-This craft will probably work with other types of paints. Just make sure the paint is runny enough to slop around, but not so thin that it won’t stick to the milk jug sides. The cheapest brand of acrylic paint seemed to work perfectly.

-Watch that the kids don’t unscrew the lids. My girls kept trying to add more paint by themselves. If you do this with a group of children, you might want to fill the jugs with paint right before the activity. Then screw the lids on really tight or glue them shut.

-Don’t add so much paint that the colors blend together too quickly. I recommend about 1/8 cup of paint per color. For a more vibrant display of colors, shake in one color at a time and allow drying between.

 

 

 


2014
May 16

Music and Art Paper Dolls

by Hannah Holt »

2 comments


Sometimes I’m asked how I made the switch from engineering to writing.

For me, it’s a no brainer. Engineering and writing require the same key trait—persistence.

That doesn’t mean all skills transferred. However, differentiating an equation isn’t that much different than writing a story, or painting a picture if you ask the question WHY. Why is 2x the derivative of x²? What makes a good story? Can the painting be pushed further?

Solving an equation to find the answer isn’t very interesting. The process is the intriguing part. It holds the keys to unlocking more equations and blazing new trails. You’ll never find those paths by flipping to the answer key. The longer way takes persistence.

Writing a picture book might not seem hard. Most only boast 500 words. Anyone can write 500 words. However, filling a word count isn’t any more interesting than looking in an answer key. The trick to writing a good picture book is in creating colorful characters. The character needs a journey with a beginning, middle, and end. This requires stakes, motive, disappointment, and success—all in 500 words or less. That is why I love picture books. It’s why I read over 200 each year and critique more than 100 peer manuscripts and write hundreds of thousands of words…so I can find that perfect  500.

It’s a work in progress. It takes persistence.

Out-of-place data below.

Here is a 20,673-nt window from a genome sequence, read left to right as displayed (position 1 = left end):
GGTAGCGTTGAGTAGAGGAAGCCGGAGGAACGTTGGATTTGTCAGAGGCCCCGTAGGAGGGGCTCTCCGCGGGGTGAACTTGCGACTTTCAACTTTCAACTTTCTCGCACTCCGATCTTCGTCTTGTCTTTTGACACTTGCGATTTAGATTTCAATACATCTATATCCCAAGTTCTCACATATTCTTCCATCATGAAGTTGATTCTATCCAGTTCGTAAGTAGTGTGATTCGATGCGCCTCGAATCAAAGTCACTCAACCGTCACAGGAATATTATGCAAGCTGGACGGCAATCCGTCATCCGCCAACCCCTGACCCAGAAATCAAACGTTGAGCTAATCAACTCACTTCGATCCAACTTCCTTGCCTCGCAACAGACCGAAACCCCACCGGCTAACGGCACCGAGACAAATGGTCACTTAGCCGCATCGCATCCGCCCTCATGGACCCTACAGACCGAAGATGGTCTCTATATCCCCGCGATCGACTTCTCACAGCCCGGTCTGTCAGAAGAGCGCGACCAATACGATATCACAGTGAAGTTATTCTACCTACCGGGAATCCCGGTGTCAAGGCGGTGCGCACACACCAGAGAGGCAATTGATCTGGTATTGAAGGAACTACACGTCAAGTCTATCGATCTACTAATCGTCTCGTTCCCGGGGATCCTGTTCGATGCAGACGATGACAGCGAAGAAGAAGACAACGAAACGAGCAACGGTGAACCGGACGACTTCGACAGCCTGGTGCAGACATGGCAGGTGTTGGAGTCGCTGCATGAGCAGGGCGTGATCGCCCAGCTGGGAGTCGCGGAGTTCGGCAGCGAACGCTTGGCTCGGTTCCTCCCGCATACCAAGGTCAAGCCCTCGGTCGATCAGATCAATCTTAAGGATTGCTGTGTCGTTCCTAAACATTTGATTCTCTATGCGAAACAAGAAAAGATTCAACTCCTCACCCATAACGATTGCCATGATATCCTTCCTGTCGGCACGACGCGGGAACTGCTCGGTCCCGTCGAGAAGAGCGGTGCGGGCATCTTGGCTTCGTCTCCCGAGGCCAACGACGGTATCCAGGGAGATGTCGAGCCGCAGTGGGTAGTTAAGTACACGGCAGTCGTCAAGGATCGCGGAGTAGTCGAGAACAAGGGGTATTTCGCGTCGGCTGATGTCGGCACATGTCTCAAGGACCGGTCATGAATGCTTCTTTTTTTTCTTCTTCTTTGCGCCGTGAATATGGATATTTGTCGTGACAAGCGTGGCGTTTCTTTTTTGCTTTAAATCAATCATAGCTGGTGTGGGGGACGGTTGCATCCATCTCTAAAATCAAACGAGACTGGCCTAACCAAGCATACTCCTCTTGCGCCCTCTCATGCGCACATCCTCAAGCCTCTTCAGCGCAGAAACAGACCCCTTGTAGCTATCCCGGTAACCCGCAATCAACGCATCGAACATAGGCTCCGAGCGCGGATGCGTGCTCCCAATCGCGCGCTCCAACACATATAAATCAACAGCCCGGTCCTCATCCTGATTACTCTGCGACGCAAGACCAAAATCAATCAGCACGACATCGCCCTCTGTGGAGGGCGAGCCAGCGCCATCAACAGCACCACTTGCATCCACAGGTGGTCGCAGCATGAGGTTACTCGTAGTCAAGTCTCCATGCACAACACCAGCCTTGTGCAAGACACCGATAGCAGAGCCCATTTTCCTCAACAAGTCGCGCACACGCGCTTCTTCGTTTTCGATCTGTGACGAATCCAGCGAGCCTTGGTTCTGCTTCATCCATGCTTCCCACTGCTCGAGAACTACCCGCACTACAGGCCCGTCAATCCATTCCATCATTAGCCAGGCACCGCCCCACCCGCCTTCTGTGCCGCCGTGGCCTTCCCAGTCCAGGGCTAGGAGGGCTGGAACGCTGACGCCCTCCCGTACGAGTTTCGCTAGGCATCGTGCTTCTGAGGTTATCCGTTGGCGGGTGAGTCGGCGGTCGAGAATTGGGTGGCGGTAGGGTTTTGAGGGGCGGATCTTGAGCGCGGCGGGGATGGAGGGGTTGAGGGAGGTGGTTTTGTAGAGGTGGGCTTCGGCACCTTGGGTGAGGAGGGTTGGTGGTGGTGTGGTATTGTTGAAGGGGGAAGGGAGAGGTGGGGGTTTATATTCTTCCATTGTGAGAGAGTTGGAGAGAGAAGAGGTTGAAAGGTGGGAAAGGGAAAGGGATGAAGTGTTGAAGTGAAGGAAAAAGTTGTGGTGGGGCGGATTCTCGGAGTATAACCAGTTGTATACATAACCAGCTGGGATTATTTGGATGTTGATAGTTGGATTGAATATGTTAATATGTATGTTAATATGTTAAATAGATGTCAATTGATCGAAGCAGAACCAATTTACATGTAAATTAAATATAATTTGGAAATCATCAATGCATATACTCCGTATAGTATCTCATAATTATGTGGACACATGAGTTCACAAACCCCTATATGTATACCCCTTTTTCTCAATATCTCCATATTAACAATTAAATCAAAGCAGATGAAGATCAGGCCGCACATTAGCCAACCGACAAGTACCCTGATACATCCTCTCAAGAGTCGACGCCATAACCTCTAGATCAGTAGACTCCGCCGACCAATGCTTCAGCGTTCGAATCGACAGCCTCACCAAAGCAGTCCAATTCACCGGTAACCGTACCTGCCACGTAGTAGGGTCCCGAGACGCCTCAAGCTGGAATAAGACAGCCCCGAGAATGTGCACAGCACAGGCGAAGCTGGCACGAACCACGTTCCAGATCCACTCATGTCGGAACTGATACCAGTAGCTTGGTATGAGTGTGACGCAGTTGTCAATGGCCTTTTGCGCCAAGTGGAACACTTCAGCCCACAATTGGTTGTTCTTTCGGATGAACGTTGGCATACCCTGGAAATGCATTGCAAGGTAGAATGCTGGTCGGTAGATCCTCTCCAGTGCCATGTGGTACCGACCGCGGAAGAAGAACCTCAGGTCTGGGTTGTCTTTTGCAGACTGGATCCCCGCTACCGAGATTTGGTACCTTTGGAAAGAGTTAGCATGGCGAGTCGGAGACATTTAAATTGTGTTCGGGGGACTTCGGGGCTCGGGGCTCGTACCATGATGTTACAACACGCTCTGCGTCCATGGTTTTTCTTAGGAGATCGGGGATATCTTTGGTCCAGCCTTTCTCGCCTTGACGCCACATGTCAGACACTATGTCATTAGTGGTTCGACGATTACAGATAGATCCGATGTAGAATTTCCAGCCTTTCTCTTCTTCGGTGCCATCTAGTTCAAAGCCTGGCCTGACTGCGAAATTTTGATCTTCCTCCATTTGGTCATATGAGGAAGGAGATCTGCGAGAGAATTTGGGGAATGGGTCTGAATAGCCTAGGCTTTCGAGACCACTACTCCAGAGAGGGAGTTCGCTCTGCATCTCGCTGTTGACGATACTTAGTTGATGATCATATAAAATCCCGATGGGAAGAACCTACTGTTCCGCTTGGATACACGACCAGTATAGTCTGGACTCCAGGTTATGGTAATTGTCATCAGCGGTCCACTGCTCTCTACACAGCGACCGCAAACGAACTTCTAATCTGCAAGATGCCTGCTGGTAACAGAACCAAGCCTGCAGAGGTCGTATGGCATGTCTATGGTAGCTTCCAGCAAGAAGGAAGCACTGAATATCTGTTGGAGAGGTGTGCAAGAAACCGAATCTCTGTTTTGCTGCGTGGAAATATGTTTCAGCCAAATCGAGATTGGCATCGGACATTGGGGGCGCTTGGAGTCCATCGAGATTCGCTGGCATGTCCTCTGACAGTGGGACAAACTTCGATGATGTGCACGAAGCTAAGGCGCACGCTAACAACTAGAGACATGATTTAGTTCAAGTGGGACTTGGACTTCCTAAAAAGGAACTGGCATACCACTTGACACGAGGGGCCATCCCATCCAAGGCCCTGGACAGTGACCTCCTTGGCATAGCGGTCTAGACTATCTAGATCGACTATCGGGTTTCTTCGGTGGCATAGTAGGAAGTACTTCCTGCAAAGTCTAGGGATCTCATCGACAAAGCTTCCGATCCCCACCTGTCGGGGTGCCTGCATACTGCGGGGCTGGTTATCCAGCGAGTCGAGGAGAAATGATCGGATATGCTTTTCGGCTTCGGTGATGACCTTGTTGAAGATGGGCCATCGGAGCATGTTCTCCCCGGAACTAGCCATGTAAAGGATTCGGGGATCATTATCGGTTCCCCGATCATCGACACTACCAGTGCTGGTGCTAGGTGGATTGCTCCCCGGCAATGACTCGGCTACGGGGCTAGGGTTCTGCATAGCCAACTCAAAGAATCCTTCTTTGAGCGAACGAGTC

Lately, I’ve been doing a lot of this work: poring in hours no one will ever see. And that’s a good thing. I don’t need to be out there with all this all of the time

However, that means I haven’t been working on other projects, like my paper doll series. Well, I decided to make time. These dolls aren’t as perfect as I want them to be. They could really use five more hours. But often five more hours leads to five more hours, which leads to a complete overhaul. Somewhere I have to draw the line and be done. Persistence needs a deadline.

These dolls are a nod to the arts, but they’re also a tribute to creativity in all its forms.

I hope you enjoy!

Music paper dolls

Ann and Sarah Get Creative in Color (pdf)

 

Music paper dolls bw

Ann and Sarah Get Creative in Color (pdf)

 


2014
Apr 01

Egg Carton Seedlings

by Hannah Holt »

one comment


For a while now, I’ve been hoarding egg carton containers.

empty egg carton planters

At first, I thought maybe I’d do a cute spring craft with them. However, then the yard project started, and I realized I need plants. Specifically, lots and lots of thyme.

Instead of grass, we are using thyme as a ground cover for a good portion of our backyard. Thyme needs less water than grass, and it smells great. Win-win. However, it’s a slow grower. So unless I want my yard to remain a dirt bowl this summer…

yard crazy

…I need to get planting. Now. Enter the egg cartons:

egg cartons with dirt

Here are a few tips when using egg cartons as seed starter planters:

  • I recommend cutting slits between the individual cups before putting the dirt in. This makes it easier to separate them as needed later.
  • When starting plants indoors, many need to be hardened before transplanting outdoors.
  • The egg cups won’t hold a very large plant. Check the germination times and recommended outdoor planting season for each type of seed. You don’t want to be growing a sunflower for very long in these little cups.
  • FYI, among other things, we are growing creeping thyme. Most thyme seeds you see in nurseries are culinary thyme. Culinary (or common ) thyme grows 6 inches tall. It’ll still make a good ground cover, but I wanted something walkable. Culinary or common thyme isn’t very walkable. It’s always a good idea to research the mature height of the seeds you plant.

With a little planning, starting from seed can save start up cost and time from your growing season. Happy planting!

egg carton seedlings